We cannot be generalizing individuals in terms of generational stereotypes. Again, that’s harmful. It creates prejudices against each other, and then we’re all just at war with one another. We don’t want that. We cannot learn and grow from one another if we’re constantly at war with each other.

With that out of the way, I want to write about qualities in the generations I admire.

Baby Boomers

Boomers talk a lot about respect and earning your way. And some of that, I’ll agree to. In the olden days, people valued things more. Society and things weren’t as disposable as they are now. Everything from appliances to relationships are easily thrown away and forgotten about today.

But Boomers can remember a time where you didn’t do that. You worked on things and you tried to fix them because you recognized the value in them.

Sure, products today are cheaper, and thus don’t work as well, but that’s not really the point here. We as a society are just happy to throw things away when they don’t work and get something new. It means we’re contributing to a lot of physical waste in the world. And in terms of relationships? It means we’re not building genuine connections, learning how to foster them, and figuring out how to work on them when things get tough. Our relationships are weaker.

And I don’t mean we should hang onto relationships that are literally falling apart or are abusive; I’m not encouraging that. But too many people stop caring about relationships and friendships because they know that everyone is replaceable. How do you build meaningful relationships when you know you can simply throw everyone away and try again?

So, the commitment to trying to fix things is something good I’ve been able to see and learn from the Baby Boomer generation.

Gen X

The generation that often feels like it gets overlooked. And maybe it sometimes does. But Generation X has taught us the value in taking steps and leaps of faith. This is the generation of growing and developing technologies. The .com boom. Computers were slowly starting to come into homes.

And with that, it saw people who expanded their minds and grew in technological know-how. From this generation came the birth of these advancements in technology that we see to this day. And this is the generation that stepped forward and took chances in this new technological world. From that, I see bravery, excitement, passion. To try new things and see where it takes you.

(Plus, I have a weakness for the 80s. Loved the style, love the music. There was definitely a streak of uniqueness from this generation)

That’s something of the Gen Xers that I admire.

Millennials

Hard for me to say, being a Millennial myself. All I hear from the media (and colleagues) is how terrible, lazy, and entitled we are, and I’m quite burnt-out from it.

But because of that, right now I admire Millennials’ resilience. Yes, I’m tired of being resilient, but I’m so proud of how even in the face of all the hardships and struggles we’re dealing with, we still keep standing and trying to fight. Years of being told we’re entitled because we wanted jobs after our degrees, despite everyone around us saying a good job just relied on us getting degrees. Graduating during a recession. Unable to settle down and build our lives the way the generations before us did, all while constantly getting told it’s because we’re not doing enough.

More than that, we’re starting to call that out. And THAT, that I’m proud of. The generation that realized we don’t have to conform to what the generations before us were. Sure, some of that might be out of our control, but others we controlled. No longer buying diamond engagement rings? What do we need those for anyway?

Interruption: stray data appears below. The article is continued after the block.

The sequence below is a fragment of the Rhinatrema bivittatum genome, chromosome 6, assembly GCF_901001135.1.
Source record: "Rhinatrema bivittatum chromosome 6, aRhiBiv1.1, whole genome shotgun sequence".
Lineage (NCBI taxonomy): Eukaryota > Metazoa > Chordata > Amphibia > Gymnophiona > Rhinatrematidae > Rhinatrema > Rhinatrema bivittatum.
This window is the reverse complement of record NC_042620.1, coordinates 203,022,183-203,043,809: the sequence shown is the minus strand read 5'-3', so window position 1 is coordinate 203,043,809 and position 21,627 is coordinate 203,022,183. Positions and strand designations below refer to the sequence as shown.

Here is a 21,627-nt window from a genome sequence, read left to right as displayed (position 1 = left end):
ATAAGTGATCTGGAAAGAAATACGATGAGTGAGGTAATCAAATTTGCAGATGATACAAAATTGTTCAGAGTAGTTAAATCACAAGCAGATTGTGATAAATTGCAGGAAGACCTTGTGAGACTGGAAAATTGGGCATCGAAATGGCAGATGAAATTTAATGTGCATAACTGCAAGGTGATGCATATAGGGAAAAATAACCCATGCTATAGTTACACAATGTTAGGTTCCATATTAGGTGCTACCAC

I’m proud of our resilience and our awakening to a need to change. In that sense, maybe we’re a good bridging generation. Because, damn, Gen Z got a lot they want to change.

Gen Z

Gen Z wants to change the world and they’re not afraid to let it be known. And that is awesome to see. As a Millennial, I feel we’re trapped in wanting to see change, but still feeling some need to stick to the rules and not rock the boat.

But Gen Z? They do not care. They are just out there, knowing that society’s still got a lot of problems, and they’re not gonna stand for it. It’s amazing to see a generation that really is pushing for this without fear. And I admire that. Gen Z are fighters. And I hope they continue to use that passion and energy for good.

And I hope some of us in the older generations catch on and stop feeling the need to cling to norms. Sure, there are some norms that we need (I’m still a fan of respect, working hard, contributing to society however you can, to name a few). But I think there’s a lot we could learn from the younger generation—if we stop being prejudiced against them for their “crime” of youth.

Final Thoughts on Generational Bias

Generational bias affects every single one of us. And if we’re prejudiced against different generations, then we’re always going to be at war with one another. And how do we grow and improve as a society if the older and younger generations can’t sit down and get along?

The reason I included things I admire about each of the generations is to show that we all have something to learn from one another. Acting like we can’t learn anything from Boomers or Gen Z—and anyone in between—alienates the generations. And ultimately, the good characteristics could start to deteriorate. We don’t want that. We should want to preserve the good traits from each generation and improve upon them.

Moreover, generational bias makes us look at each other as a group, as opposed to individuals that make up a group. I don’t want to risk people hating all of an entire generation because of a stereotype. That will equally lead to a dark future.

So, let’s do a little better at relating to one another. Stop the generational bias. That’s how to make the future a little brighter.